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Introductory Statistics, Study Guide Ch. 1-3

by: Kristen Manda

Introductory Statistics, Study Guide Ch. 1-3 MATH 2100

Marketplace > University of Tennessee - Chattanooga > Math > MATH 2100 > Introductory Statistics Study Guide Ch 1 3
Kristen Manda
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About this Document

This study guide covers all of the material in chapters 1-3 that will be on the test this Friday.
Introductory Statistics
Dr. Aniekan Ebiefung
Study Guide
mean, median, mode, center, Statistics, deviation, frequency, Graphs
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This 6 page Study Guide was uploaded by Kristen Manda on Tuesday September 13, 2016. The Study Guide belongs to MATH 2100 at University of Tennessee - Chattanooga taught by Dr. Aniekan Ebiefung in Fall 2016. Since its upload, it has received 66 views. For similar materials see Introductory Statistics in Math at University of Tennessee - Chattanooga.


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Date Created: 09/13/16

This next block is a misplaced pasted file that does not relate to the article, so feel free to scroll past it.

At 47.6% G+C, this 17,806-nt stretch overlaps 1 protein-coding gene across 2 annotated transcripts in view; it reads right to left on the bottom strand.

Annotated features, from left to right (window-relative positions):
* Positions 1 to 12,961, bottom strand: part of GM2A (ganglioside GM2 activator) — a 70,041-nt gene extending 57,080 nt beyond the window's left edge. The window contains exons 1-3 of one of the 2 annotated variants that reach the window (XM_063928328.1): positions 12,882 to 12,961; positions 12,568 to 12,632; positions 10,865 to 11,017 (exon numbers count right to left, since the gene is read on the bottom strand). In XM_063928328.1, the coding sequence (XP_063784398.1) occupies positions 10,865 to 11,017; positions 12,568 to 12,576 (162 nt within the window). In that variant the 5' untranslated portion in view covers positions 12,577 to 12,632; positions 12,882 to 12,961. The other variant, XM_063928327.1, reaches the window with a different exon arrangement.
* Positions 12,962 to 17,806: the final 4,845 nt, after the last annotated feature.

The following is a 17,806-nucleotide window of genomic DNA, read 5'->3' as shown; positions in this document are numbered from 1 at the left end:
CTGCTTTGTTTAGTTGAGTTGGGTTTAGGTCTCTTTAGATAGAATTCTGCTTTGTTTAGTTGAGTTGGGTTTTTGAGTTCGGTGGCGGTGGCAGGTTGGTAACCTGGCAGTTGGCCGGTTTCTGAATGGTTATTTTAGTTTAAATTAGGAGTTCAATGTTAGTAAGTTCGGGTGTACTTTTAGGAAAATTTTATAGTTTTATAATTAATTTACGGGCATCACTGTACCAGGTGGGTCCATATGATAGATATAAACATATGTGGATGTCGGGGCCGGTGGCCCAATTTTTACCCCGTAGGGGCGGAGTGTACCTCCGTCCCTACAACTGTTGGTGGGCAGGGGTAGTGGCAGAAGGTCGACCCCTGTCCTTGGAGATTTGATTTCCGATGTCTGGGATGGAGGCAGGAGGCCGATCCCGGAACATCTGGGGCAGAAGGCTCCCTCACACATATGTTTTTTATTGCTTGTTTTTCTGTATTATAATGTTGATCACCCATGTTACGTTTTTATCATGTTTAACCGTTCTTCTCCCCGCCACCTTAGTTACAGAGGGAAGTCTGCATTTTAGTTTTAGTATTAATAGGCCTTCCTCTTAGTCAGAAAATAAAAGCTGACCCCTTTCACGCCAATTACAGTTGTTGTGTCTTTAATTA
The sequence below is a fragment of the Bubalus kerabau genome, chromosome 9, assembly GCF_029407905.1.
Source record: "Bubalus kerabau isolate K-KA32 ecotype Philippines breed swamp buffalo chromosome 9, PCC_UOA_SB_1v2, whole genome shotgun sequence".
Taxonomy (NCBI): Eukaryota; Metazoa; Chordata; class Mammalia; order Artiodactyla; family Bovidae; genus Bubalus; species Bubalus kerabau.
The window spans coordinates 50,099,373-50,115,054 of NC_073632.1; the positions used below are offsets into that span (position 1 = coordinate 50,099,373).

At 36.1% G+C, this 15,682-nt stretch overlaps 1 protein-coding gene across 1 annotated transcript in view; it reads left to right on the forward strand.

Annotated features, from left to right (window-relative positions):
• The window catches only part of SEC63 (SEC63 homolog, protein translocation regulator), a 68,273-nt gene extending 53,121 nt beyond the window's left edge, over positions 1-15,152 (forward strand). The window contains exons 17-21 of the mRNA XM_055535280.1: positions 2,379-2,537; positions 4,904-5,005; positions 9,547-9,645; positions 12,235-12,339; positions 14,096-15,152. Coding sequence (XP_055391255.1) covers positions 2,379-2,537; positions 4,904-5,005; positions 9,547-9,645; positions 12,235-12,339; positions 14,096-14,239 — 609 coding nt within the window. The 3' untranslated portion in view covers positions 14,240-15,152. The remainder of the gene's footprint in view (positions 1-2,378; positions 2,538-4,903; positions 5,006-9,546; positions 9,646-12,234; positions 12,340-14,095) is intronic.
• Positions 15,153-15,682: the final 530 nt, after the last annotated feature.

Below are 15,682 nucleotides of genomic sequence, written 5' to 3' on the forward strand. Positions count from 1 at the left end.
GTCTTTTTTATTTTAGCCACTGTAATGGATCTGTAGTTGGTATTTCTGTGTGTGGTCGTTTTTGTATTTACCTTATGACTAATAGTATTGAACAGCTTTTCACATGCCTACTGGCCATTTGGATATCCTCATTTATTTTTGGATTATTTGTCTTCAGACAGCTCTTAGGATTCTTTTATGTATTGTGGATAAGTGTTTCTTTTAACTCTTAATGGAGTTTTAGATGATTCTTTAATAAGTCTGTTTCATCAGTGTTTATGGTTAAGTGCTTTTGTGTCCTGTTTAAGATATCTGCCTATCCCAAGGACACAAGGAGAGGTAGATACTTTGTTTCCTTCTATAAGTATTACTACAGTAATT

Introduction to Statistics th Test 1: September 16 , 2016  Chapters 1­3 Study Guide Chapter 1: Statistics: a field of study in which you collect, organize, summarize, analyze, and interpret data. Subject: the person, thing or entity that we get the information from Data: info obtained from subjects through experiments, observations, measurements, or survey Datum: one observational value Raw Data: Data recorded in the sequence in which they occur and before procedure Population: a particular group of interest in a study Sample: a subset of the population Census: data are obtained from every subject in the population  2 Major Areas of Statistics: Descriptive Statistics: collect, organize, summarize, and display data Inferential Statistics: Using sample data to make predictions, generalizations, and inferences about the  population.  Critical Thinking: an unbiased assessment or analysis of info in order to get a conclusion  Elements of it: understanding the problem, analyze, and conclude Sampling Method to Collect Data: data must be collected in a way that is not biased Voluntary Response: biased, subjects decide to participate Analyze: every analysis must have an appropriate graph that reveals outliers, shape, missing data, and  nonresponse biased.  Statistical Significance: if the outcome CANNOT occur by chance Practical Significance: considers the real world, CAN occur by chance Parameter: a numerical measurement describing some characteristic of a population Statistic: a numerical measurement describing some characteristic of a sample Potential Pitfalls: misleading conclusions, small samples, loaded questions, question order, nonresponse,  missing data, precise numbers, percentages over 100%.   Be familiar with all of these ways way your conclusion/data could be wrong. Review Notes Variability: the key to Statistics Variable: a quantity or characteristic of interest that has different values for different subjects Qualitative Variable: consists of attributes, labels, categories, names and cannot be numerically measured Quantitative Variable: consists of numerical measurements or counts   Discrete: variable that has values that are countable like 0,1,2,3  Continuous: uncountable values, measurements Levels of Measurement:  Nominal: lowest level of measurement. Data at this level consist of names, labels or categories only Ordinal: Data that can be arranged in some order, but differences (by subtraction) between data values either  cannot be determined or are meaningless Interval: can be ordered, and differences between data values can be found and are meaningful Ratio: highest level of measurement. Data can be ranked or ordered Representative Sample: one that is fair and not biased, one that mirrors the population Random Sample: each subject has an equal chance of being included in the sample Simple Random Sample: stricter that each subject has an equal chance, no subgrouping of population Sampling with Replacement: a subject is returned to the population after selection Systematic Sampling: select some starting point, then select every k +h (such as every 50 ) element in the  population Convenience Sampling: use results that are easy to get, surveys Stratified Sampling: population itself is divided, then draw a population from each Cluster Sampling: population area divided then choose samples  Types of Statistical Studies: Observational: without modifying the subjects being studied Experimental: apply some treatment and observe effect Meta­Analysis: previous studies are restudied as a group in order to obtain information not possible from  individual studies  Types of Observational Studies: Cross­Sectional: data are observed, measured, and collected at one point in time Retrospective: Data are collected from the past from records or interviews Prospective: Data are collected in the future from groups sharing common factors called cohorts Double­Blind: the subject and worker do not know who is receiving the treatment Single­Blind: subject does not know if they are receiving the treatment Confounding: occurs when the experimenter is not able to distinguish between the effect of different factors  Errors Sampling Error: the difference between a sample result and the true population result Nonsampling error: sample data incorrectly collected, recorded, or analyzed Nonrandom Sampling Error: Due to using a sampling method that is not random, such as using a convenience sample or a voluntary response sample Chapter 2:  Characteristics of Data Center: a value that lies in the middle of the data set Variation: measure of the amount that the data values vary Distribution: the shape of data Outliers: a value that is very small/large from other values Time: changing characteristics over time Frequency Distribution:  shows how data are partitioned among several categories by listing them with a  number.  Class: consists of data values that fall in a given interval such as 50­59 where 50 and 59 are included Frequency of a Data Value: the number of times that the value occurs in the data set Frequency of a Class: the number of times that members of the class occur in the data set Frequency Table: consists of a table that lists data values together with the corresponding frequencies Lower Class limit: the smallest number that can belong to a class Upper Class Limit: the largest number that can belong to a class Class Boundaries: a value that separates classes so that there is no gap between any 2 consecutive classes in  the frequency table. Find size of gap and then divide by 2.  Class Width: difference between the lower class limits or lower class boundaries of 2 consecutive classes Class midpoint: (lower class limit + upper class limit) / 2 Relative Frequency Distribution: (Frequency of class) / (Sum of all Frequencies) Cumulative Frequency Distribution: the frequency of each class is the sum of frequencies for that class and  all previous classes Histogram: a bar graph of equal width drawn adjacently. The horizontal scale represents classes of quantitative  values and vertical are the frequencies Scatterplot: a dot plot of the dependent variable and independent Time Series Graph: a graph of time series data, which are quantitative data that have been collected at  different points in time.  Dotplot: consists of a graph in which each data value is plotted as a point (or a dot) along a scale of values.  Stem plot: data portioned into 2 parts—the left portion is called the stem and the right portion is called the leaf.  Pareto Chart: a bar graph for qualitative data, with the bars arranged in descending order according to  frequencies Pie Chart: a graph depicting qualitative data as slices of a circle, in which the size of each slice is proportional  to the frequency count.  Frequency Polygon: line graph in which class frequencies are plotted against corresponding class midpoints Ogive: a line graph of cumulative frequencies against the corresponding upper class boundaries. Find values  above or below a specified value.  Chapter 3 Mean: sum of all values divided by the number of values.  Median: is the measure of center that is the middle value when the original data values are arranged in order Mode: the value that occurs with the greatest frequency  Midrange: the measure of center that is the value midway between the maximum and minimum values in the  data set. (max data value + minimum data value) / 2 Mean from a Frequency Distribution: (f*x) /  f Weighted Mean:  w x /  w Range: (max value­ min value)  Standard Deviation: how much data values deviate from the mean.    Variance: the square of the S. Deviation   Empirical Rule: only for bell shaped distribution… 68% of values fall 1 standard deviation of the mean, 95%  of values fall between 2 standard deviations of the mean, 99.7% of values fall within 3 standard deviations from the mean Chebyshev’s Theorem: the proportion of any set of data lying within k standard deviations of the mean is at  least  Coefficient of Variation:   Biased Estimator: the values of the sample standard deviation s do not target the value of the population  standard deviation.  Unbiased Estimator: the values of sample variance tend to target the value of population variance instead of  systematically tending to overestimate or underestimate it.  Z score (or standardized value): is the number of standard deviations that a given x value is above or below  the mean.    Percentiles: are measures of location, denoted p1, p2… which divide a set of data into 100 groups  with about 1 % of the values in each group.  Quartiles: are measures of location, denoted Q1, Q2, Q3, which divide a set of data into four groups  with about 25% of the values in each group. Review each quartile 5 number summary: minimum, first quartile, second quartile, third quartile, maximum Box plot: a graph of a data set that consist of a line extending from the minimum value, and a box  with lines drawn at the first quartile, the median, and the third quartile.  Modified Boxplot: a regular boxplot constructed with these modifications 1) a special symbol is used to identify outliers 2) the solid horizontal line extends only as far as the minimum data value that is not an outlier and the maximum value that is not an outlier.